- Judaic Studies
Happy Passover from Heilicher
Passover or Pesah/פסח, is the Jewish Holiday celebrating the Israelites freedom from slavery circa 1250 BCE. The Torah describes Pesah as the Holiday of Matzah/חג המצות and the rabbis call it The Spring Holiday/חג האביב. Customs of the holiday include a festive meal, called a "seder/סדר", that consists of 14 parts meant to inspire questions and participation from children while having all participants "view themselves as if they were freed from Egypt" (Mishna Pesahim 10:5/משנה פסחים י:ה and the Pesah haggadah/פסח הגדה). Additionally, we refrain from owning and eating leavened items throughout the entire holiday. Click here for more information.
In recent weeks, students and faculty have been learning about Pesah, its history, rituals and customs and looking for new ideas to bring to our sederim. One idea that has come up is related to the idea of symbols. Everything in the seder, is meant to symbolize an element of the story of Passover. From the bitter herb and salt water representing the bitterness and tears of slavery, to the 4 cups of wine representing our celebration of personal and communal freedom, symbolism is at the heart of our Pesah celebrations. Students have engaged in opportunities to learn about others' family rituals and customs that help symbolize the transition from slavery to freedom. In both 6th and 7th grade this week, we engaged in Torah Yoga (Experiencing Jewish Wisdom Through Classic Postures by Diane Bloomfield) and experiencing our own physical, mental and spiritual release from tension, pain and suffering to release, free-flow and openness.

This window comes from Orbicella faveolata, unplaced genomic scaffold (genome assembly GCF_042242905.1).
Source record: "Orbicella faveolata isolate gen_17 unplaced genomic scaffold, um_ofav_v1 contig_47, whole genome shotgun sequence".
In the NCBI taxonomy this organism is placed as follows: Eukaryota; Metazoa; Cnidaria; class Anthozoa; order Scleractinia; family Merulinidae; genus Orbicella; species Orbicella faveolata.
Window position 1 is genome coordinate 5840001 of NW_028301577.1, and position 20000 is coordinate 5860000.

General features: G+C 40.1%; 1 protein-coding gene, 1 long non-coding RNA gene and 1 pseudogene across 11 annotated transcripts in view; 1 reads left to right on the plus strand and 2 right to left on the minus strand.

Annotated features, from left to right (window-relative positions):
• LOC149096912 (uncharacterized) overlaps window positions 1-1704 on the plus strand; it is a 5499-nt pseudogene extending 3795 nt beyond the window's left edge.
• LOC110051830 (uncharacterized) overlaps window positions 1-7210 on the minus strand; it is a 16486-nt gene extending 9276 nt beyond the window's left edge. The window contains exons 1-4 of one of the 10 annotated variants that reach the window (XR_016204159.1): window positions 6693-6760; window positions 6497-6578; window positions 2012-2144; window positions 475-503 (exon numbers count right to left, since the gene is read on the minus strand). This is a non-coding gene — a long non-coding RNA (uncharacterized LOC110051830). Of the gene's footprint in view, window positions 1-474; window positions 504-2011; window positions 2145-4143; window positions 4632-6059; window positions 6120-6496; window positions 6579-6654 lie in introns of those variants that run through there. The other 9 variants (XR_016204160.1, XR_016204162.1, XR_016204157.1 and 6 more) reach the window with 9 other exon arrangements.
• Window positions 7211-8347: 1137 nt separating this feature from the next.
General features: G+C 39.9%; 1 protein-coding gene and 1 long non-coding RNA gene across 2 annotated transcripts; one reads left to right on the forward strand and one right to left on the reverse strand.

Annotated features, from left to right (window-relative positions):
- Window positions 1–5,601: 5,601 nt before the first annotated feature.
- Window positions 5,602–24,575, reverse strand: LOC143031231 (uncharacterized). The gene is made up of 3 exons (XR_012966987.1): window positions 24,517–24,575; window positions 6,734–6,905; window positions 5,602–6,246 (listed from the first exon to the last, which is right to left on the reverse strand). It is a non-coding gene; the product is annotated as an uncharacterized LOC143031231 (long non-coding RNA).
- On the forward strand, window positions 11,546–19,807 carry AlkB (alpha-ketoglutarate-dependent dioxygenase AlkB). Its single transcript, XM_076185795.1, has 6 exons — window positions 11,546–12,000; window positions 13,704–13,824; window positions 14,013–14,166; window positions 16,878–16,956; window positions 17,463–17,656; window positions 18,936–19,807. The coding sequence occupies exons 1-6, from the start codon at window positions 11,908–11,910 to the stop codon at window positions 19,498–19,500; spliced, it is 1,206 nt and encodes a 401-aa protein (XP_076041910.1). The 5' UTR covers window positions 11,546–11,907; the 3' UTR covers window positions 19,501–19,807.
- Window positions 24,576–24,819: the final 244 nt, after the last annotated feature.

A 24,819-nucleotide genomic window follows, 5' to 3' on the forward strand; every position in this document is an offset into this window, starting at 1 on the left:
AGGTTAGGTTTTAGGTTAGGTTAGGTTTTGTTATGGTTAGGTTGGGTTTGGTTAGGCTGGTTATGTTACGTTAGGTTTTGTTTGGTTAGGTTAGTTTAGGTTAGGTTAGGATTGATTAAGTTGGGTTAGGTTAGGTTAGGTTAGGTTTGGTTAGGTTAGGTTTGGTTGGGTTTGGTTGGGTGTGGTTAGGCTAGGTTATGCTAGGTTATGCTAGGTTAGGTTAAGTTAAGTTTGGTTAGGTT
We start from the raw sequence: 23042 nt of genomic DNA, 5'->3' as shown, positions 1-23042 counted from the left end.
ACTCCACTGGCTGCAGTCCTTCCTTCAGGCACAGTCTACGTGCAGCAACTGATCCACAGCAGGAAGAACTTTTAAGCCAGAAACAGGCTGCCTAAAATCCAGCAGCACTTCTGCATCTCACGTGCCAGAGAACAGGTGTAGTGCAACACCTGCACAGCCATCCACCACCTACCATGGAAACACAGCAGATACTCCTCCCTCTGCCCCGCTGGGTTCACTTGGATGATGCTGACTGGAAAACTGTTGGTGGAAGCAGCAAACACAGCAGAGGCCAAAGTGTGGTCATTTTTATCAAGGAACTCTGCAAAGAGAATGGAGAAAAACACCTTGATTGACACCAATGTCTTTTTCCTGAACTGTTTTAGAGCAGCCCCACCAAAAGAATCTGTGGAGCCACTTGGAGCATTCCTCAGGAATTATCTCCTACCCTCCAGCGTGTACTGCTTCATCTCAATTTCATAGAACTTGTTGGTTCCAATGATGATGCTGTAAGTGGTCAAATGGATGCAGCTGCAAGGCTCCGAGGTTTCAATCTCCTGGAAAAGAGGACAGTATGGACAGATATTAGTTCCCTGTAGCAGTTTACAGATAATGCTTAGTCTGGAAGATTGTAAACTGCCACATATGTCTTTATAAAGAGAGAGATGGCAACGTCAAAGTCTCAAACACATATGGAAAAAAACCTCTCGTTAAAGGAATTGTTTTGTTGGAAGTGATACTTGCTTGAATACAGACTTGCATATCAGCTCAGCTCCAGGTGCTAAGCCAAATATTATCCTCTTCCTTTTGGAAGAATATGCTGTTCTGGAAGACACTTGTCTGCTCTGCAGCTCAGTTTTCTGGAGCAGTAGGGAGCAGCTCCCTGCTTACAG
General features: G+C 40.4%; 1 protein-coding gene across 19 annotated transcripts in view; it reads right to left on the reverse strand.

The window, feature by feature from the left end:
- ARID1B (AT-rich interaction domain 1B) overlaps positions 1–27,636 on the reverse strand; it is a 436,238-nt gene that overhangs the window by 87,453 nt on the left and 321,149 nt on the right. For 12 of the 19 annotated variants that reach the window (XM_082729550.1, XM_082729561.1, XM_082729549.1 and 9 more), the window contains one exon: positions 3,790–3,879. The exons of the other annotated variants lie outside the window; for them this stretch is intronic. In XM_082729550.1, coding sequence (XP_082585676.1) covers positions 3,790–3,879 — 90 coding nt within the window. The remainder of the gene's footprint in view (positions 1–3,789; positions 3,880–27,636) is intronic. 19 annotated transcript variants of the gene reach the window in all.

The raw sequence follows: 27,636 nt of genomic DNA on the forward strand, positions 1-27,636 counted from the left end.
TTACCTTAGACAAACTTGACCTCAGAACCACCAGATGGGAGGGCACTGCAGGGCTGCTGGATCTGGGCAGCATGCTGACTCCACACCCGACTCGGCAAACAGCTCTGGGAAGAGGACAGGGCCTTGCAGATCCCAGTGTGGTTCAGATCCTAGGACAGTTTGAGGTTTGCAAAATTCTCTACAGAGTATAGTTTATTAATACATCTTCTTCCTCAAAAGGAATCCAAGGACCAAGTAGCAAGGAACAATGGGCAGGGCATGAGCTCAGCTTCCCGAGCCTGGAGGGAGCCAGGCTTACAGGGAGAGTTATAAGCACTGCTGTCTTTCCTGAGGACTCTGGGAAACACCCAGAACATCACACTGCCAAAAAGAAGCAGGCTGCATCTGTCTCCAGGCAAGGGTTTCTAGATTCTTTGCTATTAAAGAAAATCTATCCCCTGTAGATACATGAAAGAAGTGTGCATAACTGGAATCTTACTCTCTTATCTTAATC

During your seder, we invite you to ask each other about your personal Egypt - what in your life is constricting? And discuss what you do to "view yourself as if you were freed from Egypt" - how do you release the tension?
Wishing you a very Happy and Healthy Pesah,
חג כשר ושמח!
Etan Dov Weiss
Director of Jewish Life and Hebrew
After graduation, Heilicher alumna Simone P. encountered an uncomfortable situation at basketball camp. She decided to take a brave step to educate the camp about Jewish history related to an unintentional, yet offensive, long-standing camp practice.
New this year, on Monday mornings, we will have an All-School T’filah (prayer) service in the Dolly and Edward Fiterman Theatre. Our students will chant Torah each week. We’ll celebrate birthdays and milestones. And we’ll have a place to pray, whether that means working on our character, connecting with God, reflecting and/or rejoicing.
As a gift to her eighth-grade class for graduation, Ms. Weiss gathered student reflections and crafted them into a poem. These words of inspiration will stay with her students for years to come.